To make this guide both easy and fun to read, it makes perfect sense to show how to plan and develop a whole game project throughout this book. As we now know, planning should be the first step to take on the journey of any new game project.
So, let us begin with the outline:
Name or Working Title: Canyon Bunny
Genre: 2D Side-Scrolling Jump and Run
List of actors:
Player character (can jump and move forward; controlled by player)
Rocks, serving as platforms for the player character and items
Canyons in the background (level decoration)
Clouds in the sky (level decoration)
Water at the bottom of the level (deadly for player character)
Collectible items for the player: gold coins, feather power-up
Next, it is always helpful to write down some supporting text to further describe the overall behavior of the game and how features should be implemented.
The game world is presented in 2D side view to the player. The view is scrolling horizontally to the right when the player character moves forward. The background shows distant canyons and clouds in the sky. The bottom of the level is filled with water and will instantly kill the player character if both get into contact with each other.
The player character will move on and jump over to random rocks, sticking out of the water. The width and height will be different to make the game more challenging. The player is only in control of a jump button, which will keep the automatically forward-moving player character from falling down into the deadly water.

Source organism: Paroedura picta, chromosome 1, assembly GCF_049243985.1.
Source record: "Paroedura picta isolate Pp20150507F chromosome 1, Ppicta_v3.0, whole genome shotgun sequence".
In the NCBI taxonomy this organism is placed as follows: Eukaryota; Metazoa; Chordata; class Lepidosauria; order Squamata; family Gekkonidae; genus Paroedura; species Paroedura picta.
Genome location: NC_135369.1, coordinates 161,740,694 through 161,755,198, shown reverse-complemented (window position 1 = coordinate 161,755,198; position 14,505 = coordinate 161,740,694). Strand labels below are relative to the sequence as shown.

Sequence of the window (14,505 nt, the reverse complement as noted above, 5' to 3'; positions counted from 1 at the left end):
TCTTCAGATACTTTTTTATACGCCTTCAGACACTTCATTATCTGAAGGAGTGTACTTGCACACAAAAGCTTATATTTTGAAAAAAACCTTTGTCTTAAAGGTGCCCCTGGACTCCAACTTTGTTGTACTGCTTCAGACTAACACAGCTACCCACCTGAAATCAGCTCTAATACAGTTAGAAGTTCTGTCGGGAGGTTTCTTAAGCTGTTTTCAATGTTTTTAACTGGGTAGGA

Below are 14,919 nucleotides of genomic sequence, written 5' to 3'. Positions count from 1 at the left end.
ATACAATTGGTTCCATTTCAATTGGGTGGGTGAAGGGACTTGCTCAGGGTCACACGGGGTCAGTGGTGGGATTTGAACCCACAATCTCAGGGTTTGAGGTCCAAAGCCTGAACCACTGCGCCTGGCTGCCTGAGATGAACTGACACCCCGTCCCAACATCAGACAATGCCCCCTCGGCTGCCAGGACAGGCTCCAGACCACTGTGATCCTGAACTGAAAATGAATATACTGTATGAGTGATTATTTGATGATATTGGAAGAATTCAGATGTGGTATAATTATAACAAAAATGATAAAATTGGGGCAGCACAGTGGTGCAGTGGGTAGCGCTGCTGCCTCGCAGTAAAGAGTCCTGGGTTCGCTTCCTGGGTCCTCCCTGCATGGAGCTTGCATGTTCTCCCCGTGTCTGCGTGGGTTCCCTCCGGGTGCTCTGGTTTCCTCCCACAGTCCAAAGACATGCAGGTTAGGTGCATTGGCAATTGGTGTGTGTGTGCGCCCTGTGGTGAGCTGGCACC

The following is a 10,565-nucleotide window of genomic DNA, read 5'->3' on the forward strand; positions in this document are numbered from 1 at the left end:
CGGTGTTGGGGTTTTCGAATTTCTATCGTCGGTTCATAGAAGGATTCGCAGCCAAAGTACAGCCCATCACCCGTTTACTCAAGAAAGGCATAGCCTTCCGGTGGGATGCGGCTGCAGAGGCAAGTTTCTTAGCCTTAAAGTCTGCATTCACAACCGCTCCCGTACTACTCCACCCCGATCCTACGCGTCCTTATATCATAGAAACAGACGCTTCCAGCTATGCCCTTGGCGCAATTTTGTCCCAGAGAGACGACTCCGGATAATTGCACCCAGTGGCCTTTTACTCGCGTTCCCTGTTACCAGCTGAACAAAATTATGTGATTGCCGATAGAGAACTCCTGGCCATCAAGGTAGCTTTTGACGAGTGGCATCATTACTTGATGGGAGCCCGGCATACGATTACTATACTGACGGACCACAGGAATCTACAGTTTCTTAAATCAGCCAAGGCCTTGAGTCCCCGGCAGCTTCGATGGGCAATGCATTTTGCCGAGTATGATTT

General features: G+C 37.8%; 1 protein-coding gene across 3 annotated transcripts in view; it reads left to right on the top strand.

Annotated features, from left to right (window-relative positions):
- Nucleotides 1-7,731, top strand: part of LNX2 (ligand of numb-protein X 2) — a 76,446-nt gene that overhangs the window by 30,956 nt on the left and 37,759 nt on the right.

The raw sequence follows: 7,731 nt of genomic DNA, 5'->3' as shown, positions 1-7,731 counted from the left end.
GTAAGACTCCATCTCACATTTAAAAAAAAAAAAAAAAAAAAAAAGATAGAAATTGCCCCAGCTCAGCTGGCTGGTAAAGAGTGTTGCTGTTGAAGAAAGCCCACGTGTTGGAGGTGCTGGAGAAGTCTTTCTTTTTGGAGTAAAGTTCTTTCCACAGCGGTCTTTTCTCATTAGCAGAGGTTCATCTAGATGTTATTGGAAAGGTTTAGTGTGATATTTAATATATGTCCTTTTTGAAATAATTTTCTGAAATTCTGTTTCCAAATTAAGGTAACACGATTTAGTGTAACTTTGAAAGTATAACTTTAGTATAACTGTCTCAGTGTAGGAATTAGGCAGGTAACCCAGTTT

The level will be randomly populated with collectible items consisting of gold coins and feather power-ups. Collecting the gold coins will increase the player's high score. The feather power-up grants the player character the ability to fly for a limited time and can be used by repeatedly pressing the jump button. The player's goal is to beat the last high score.
Since a picture is worth a thousand words, creating a sketch based on our outline can help us even more to get a better idea of the resulting game. Moreover, changing a sketch is usually a lot easier than having to change (complex) game code. So you really want to keep it very simple like just grabbing your pen and paper and starting to draw. If you feel lucky or have some time to spend, you can do something more elaborate, of course.
The previous sketch has been created entirely by using vector graphics. Using vector graphics in favor of raster graphics for your sketches can be an advantage as they are infinitely scalable to any size without losing image quality. However, the final graphics used in games are almost, always, rasterized graphics, simply because vector graphics are costly to render in real time. So, the common approach is to create vector graphics and later on export them choosing an appropriate rasterized graphics file format, such as
.png (Portable Network Graphics) for lossless compression with alpha channel support, or
.jpg (JPEG) for lossy but high compression without alpha channel support.
For more details, check out the following Wikipedia articles:
For information on raster graphics go to http://en.wikipedia.org/wiki/Raster_graphics
For information on vector graphics go to http://en.wikipedia.org/wiki/Vector_graphics
For information on PNG file format go to http://en.wikipedia.org/wiki/.png
For information on JPEG file format go to http://en.wikipedia.org/wiki/.jpg
There is a free and open source tool called Inkscape. It allows you to easily create your own drawings as vector graphics, and is available for Windows, Linux, and Mac OS X. Check out the project's website at http://inkscape.org/.